Coen Oscar Polack and Herman Wilken paint two landscapes in sound on their Fathomless LP (NARROMINDED NM064); one side depicts the Barents Sea, the other side a green wilderness in the Sundarbans. And my goodness, what a very literal job they make of it; the first side is sluggish ambient drone spread thickly with sound effects that imitate the sound of the ocean tides and Arctic winds in a highly prosaic manner. The “jungly” side is peppered with bird-song effects, and hazy drones attempting to invoke shimmering heat of the baking sun. Atmospheric and pleasant, but not very imaginatively done; it’s one step away from being a BBC Sound Effects record. From November 2013.

Haven’t heard from The Magic Carpathians Project for some years, but they sent us a couple of interesting items which arrived 11 November 2013. On T.A.M. (WORLD FLAG RECORDS WFR 043), the duo of Anna Nacher and Marek Styczynski are joined by Tomasz Holuj for five extended group improvisations, which they describe as “symbiotic music”. I suppose the term “symbiotic” is another way of highlighting the dependencies that can grow between musicians who play together. The Carpsters have made a name for themselves over the years, on account of their unique way of extending the traditional musics of Eastern Europe by blending them with Indian music, free jazz, radio waves, and the unusual singing styles of Anna Nacher. At one point it seemed like they were going down quite well with your latterday psychedelica revivalist types, and they enjoyed an association with the American label Drunken Fish Records – home to many freaky wild-eyed droners in the late 1990s and early 2000s. T.A.M. seems to be more in the area of traditional music, being mainly acoustic and featuring a lot of percussion instruments, but it’s also very strong on ethereal droning effects and unusual stringed instruments, and the music they create is extremely original and hard to pin down. The trio just keep on playing, wailing, hammering and droning in a deceptively gentle mode, doing little to vary the mood, tempo or root note for long periods of time, until a species of greyed-out Nirvana is attained. Not an immediate “grabber”, but your listening perseverance will pay off. I think the recordings are all live, there’s no overdubbing and the mixing was done in real time. Released on their own label World Flag Records. My copy has a nice original artwork insert.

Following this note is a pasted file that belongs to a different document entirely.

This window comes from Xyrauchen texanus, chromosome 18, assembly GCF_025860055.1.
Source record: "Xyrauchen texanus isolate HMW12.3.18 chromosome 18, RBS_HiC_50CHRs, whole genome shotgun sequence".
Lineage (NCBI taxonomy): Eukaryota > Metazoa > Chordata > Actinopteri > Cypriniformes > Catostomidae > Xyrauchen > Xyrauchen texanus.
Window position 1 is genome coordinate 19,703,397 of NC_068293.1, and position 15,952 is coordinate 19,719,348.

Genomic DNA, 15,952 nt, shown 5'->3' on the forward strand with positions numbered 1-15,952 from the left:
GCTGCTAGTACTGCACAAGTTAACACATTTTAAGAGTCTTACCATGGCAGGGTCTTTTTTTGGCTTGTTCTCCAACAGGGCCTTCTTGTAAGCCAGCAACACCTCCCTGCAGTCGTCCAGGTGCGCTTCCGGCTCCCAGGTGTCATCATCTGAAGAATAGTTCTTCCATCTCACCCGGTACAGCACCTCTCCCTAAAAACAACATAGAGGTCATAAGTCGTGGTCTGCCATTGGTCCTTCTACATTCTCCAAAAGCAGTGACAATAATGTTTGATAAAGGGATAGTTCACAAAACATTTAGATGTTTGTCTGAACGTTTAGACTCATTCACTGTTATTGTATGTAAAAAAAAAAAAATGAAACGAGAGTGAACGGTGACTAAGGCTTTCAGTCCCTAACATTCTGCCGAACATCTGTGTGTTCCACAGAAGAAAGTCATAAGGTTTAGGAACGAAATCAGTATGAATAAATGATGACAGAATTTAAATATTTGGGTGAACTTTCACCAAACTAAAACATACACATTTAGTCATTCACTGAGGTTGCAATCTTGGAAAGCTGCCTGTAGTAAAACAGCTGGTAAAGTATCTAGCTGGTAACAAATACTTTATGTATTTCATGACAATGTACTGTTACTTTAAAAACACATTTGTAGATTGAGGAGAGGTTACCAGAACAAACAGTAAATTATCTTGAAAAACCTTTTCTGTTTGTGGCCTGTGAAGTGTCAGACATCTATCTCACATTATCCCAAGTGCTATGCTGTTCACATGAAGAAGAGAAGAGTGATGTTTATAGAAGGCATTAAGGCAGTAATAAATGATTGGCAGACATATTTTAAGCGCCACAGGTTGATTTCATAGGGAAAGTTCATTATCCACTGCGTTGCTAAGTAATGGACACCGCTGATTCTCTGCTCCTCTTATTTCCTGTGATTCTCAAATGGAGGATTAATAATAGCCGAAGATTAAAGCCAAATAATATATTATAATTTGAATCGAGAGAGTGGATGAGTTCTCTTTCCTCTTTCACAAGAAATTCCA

On Vtoroi (MIKROTON CD 25), we have the team-up of two Russian heavyweights – the most estimable Ilia Belorukov, and Kurt Liedwart, who is in fact Vlad Kudryavstev and the owner of Mikroton Records who released this sulky brooder of contemporary improvisation. On these 2012 sessions, Belorukov is playing a prepared saxophone, an iPod, contact mics and objects – in short, the sort of setup I used to associate with the “EAI” school of improvisers; at any rate I recall that Günter Müller frequently used an iPod as part of his live processing. Liedwart brings his field recordings and objects to the table, along with ppooll, a program which appears to be some sort of networking bridge that works with certain implementations of Max/MSP. The majority of this record is a bit too under-eventful for me on today’s spin, particularly the long track ‘Ikkemesh’ with its hissing, beeping, and long periods of uncertain rustling and clunking, but I’m very taken with ‘Antra’, which is a nice extended slab of grumbly white noise mixed up with other scuzzy layers, and containing just the right amount of semi-musical content to keep it interesting. It gives off a mood of existential futility. The duo sustain this taut position for over ten minutes, as if performing painful physical exercise, and probably gazing into the mirror with blank expressions the while. Kurt also did the cover art, showing some Stephen O’Malley influence in overlaying a found photograph with geometric shapes. From 6th November 2013.

Wargthron (Demo 1): channelling the spirit of primitive raw kvlt black metal